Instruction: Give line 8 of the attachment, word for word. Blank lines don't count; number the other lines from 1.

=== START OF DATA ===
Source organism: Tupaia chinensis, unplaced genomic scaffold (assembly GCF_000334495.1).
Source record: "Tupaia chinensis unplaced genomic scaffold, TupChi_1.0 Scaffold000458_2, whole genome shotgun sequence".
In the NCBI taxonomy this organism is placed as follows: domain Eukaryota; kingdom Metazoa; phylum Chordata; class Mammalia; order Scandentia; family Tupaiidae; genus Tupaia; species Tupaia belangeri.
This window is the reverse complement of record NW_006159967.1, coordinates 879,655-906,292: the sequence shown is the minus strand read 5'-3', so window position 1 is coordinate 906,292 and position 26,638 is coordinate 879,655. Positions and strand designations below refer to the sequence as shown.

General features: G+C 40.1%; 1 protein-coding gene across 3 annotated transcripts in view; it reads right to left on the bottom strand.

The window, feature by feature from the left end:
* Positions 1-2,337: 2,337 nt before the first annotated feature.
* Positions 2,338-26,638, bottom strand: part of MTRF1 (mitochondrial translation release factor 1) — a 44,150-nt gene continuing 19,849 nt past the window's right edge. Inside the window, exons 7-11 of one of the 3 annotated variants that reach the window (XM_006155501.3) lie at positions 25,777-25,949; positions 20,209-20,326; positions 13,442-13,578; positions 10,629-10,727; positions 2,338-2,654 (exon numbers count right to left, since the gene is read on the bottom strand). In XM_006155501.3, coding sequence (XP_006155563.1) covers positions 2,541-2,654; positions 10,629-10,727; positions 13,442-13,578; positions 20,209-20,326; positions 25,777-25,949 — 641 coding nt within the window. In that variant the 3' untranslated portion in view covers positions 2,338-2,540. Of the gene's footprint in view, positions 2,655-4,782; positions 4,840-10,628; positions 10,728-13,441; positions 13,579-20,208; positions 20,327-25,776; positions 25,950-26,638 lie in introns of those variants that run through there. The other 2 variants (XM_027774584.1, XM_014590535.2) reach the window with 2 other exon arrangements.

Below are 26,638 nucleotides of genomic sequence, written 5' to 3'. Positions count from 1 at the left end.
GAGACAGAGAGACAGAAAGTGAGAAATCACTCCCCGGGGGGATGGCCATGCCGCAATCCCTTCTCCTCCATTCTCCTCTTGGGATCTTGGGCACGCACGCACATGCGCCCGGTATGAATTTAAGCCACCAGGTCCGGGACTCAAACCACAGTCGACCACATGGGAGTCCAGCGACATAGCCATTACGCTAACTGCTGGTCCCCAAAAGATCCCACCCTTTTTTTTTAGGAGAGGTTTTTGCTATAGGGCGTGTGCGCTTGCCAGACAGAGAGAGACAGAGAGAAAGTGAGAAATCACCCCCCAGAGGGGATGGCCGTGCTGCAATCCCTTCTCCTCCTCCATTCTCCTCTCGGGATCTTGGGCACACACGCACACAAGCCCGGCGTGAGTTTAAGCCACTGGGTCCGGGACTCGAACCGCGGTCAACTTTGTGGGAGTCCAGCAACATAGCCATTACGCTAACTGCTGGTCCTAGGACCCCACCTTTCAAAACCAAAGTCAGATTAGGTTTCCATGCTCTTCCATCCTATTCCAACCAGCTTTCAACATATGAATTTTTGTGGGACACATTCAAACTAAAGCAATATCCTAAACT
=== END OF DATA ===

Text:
* Positions 2,338-26,638, bottom strand: part of MTRF1 (mitochondrial translation release factor 1) — a 44,150-nt gene continuing 19,849 nt past the window's right edge. Inside the window, exons 7-11 of one of the 3 annotated variants that reach the window (XM_006155501.3) lie at positions 25,777-25,949; positions 20,209-20,326; positions 13,442-13,578; positions 10,629-10,727; positions 2,338-2,654 (exon numbers count right to left, since the gene is read on the bottom strand). In XM_006155501.3, coding sequence (XP_006155563.1) covers positions 2,541-2,654; positions 10,629-10,727; positions 13,442-13,578; positions 20,209-20,326; positions 25,777-25,949 — 641 coding nt within the window. In that variant the 3' untranslated portion in view covers positions 2,338-2,540. Of the gene's footprint in view, positions 2,655-4,782; positions 4,840-10,628; positions 10,728-13,441; positions 13,579-20,208; positions 20,327-25,776; positions 25,950-26,638 lie in introns of those variants that run through there. The other 2 variants (XM_027774584.1, XM_014590535.2) reach the window with 2 other exon arrangements.